By Tracy Record
West Seattle Blog editor
The Highland Park Action Committee reconvened after summer recess with an information-packed meeting. Crime and safety comprise a major concern, as is the case for most neighborhood groups, so that’s where the meeting on Wednesday night at Highland Park Improvement Club began.
CRIME, SAFETY, AND THE POLICING PLAN: Southwest Precinct Operations Lt. Ron Smith was at HPAC to talk about crime and safety. HPAC meetings previously have been attended by one or both of the Community Police Team officers who, as we’ve reported in coverage of other meetings, have advanced – Erin Nicholson is now an acting sergeant in another precinct, and in line for a promotion; Jonathan Kiehn has been working on a citywide technology-related project. (As he had told the West Seattle Block Watch Captains Network the previous night, there are three “very good candidates” who will get tryouts in the role before they decide who will succeed Nicholson and Kiehn.)
First, it was a review of HP’s “micropolicing plan” – the first version of the plan listed five primary concerns for HP:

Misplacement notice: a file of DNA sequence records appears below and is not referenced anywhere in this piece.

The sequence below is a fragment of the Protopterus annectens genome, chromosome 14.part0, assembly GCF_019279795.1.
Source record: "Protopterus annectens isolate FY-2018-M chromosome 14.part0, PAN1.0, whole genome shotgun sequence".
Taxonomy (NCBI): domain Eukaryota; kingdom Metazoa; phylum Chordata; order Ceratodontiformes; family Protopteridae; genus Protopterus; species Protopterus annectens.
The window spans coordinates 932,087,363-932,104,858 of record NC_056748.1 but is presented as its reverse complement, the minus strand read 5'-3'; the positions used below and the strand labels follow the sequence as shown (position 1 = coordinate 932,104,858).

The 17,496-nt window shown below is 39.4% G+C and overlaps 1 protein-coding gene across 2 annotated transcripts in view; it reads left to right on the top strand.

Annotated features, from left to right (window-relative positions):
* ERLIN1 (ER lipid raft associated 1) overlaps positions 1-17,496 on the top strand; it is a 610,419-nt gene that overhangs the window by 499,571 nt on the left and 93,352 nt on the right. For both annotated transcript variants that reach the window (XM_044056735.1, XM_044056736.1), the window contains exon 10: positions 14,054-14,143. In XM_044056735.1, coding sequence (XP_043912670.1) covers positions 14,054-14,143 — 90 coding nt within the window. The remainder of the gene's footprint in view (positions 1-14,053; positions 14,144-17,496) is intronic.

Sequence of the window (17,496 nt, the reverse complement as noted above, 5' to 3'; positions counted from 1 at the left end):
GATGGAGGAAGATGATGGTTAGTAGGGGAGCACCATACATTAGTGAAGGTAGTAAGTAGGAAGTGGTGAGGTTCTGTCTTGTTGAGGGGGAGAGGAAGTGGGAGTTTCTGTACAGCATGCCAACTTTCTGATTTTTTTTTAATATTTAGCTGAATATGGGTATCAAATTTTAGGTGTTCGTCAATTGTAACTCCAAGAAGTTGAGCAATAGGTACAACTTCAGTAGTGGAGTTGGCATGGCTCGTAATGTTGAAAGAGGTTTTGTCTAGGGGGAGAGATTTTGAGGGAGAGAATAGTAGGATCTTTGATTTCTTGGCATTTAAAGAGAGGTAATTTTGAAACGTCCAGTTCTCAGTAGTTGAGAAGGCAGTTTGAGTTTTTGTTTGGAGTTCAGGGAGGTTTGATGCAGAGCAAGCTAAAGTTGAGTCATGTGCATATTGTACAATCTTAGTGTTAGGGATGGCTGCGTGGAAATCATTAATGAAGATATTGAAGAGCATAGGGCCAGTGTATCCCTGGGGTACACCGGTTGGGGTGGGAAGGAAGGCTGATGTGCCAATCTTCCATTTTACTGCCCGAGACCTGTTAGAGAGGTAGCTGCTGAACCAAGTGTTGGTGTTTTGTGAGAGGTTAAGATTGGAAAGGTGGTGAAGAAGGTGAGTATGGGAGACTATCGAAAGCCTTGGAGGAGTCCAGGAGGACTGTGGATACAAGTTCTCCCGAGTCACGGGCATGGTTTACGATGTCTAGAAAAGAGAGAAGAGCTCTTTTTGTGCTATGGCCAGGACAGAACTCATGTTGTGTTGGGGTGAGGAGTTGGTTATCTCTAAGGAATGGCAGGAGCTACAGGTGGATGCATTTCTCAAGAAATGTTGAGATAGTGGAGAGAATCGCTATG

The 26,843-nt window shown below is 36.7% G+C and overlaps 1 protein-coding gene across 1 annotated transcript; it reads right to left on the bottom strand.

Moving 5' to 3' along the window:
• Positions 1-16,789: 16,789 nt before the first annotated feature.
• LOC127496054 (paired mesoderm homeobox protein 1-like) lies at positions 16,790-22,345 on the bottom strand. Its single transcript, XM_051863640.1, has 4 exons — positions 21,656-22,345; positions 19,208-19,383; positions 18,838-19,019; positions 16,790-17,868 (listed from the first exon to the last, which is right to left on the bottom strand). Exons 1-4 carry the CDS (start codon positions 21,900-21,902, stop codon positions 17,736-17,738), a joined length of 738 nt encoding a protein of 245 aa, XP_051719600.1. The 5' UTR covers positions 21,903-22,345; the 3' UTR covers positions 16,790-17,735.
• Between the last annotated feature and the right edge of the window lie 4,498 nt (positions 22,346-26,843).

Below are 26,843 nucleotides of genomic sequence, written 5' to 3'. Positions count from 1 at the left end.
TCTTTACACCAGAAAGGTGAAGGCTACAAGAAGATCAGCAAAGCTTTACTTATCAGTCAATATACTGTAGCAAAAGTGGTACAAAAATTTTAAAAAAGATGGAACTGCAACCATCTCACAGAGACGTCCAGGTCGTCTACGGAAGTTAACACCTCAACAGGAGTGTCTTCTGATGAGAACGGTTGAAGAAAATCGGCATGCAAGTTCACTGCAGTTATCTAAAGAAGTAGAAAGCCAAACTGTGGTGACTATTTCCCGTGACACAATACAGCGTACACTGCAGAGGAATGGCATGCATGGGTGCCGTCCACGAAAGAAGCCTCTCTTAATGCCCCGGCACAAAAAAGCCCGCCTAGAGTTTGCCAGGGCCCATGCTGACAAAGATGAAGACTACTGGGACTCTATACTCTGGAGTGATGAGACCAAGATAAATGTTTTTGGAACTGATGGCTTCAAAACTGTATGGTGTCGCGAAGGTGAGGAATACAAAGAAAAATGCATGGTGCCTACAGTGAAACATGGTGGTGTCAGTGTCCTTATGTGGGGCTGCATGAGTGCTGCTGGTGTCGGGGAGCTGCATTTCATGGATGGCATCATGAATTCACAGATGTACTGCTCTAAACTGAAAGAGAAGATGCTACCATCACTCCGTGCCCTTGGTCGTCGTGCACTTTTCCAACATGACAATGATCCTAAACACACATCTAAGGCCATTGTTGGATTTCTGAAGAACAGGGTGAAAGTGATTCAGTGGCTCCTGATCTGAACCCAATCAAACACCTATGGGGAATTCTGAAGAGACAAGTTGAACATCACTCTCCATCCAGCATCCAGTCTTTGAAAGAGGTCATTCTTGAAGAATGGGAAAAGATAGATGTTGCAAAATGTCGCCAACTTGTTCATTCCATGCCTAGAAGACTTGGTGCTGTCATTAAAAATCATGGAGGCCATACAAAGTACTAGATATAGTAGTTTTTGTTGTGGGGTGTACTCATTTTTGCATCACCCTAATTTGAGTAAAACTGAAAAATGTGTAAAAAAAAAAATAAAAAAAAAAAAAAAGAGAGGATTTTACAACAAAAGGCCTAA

1. Property Crimes (including auto theft, burglary, and car prowls)
2. Transient camps in the greenbelt areas
3. Recurring graffiti and property damage at Highland Park Elementary School
4. Drug activity in the parks in the area
5. Traffic and speeding concerns near schools and in residential areas
Lt. Smith pointed out that the concerns all over West Seattle change seasonally – so the plan should be considered “organic,” certain to be modified. Attendee questions/concerns included diversion programs and whether responding officers had any way of knowing the history of ongoing incidents at specific addresses, if they hadn’t been there before. To the latter concern, Lt. Smith said Officer Kiehn is working on a project that could help ensure that any responding officer around the city will have access to that kind of information – a “dashboard” that will bring up more kinds of contextual info. He also said SPD is getting more interdepartmental cooperation than ever before. And, he said, officers are getting more training than ever before – they are all to be trained for crisis intervention, not just some.
One attendee asked about a neighbor shouting racist epithets; Lt. Smith explained that it would have to cross the line of being a threat, or a crime in another way, before being a situation for police.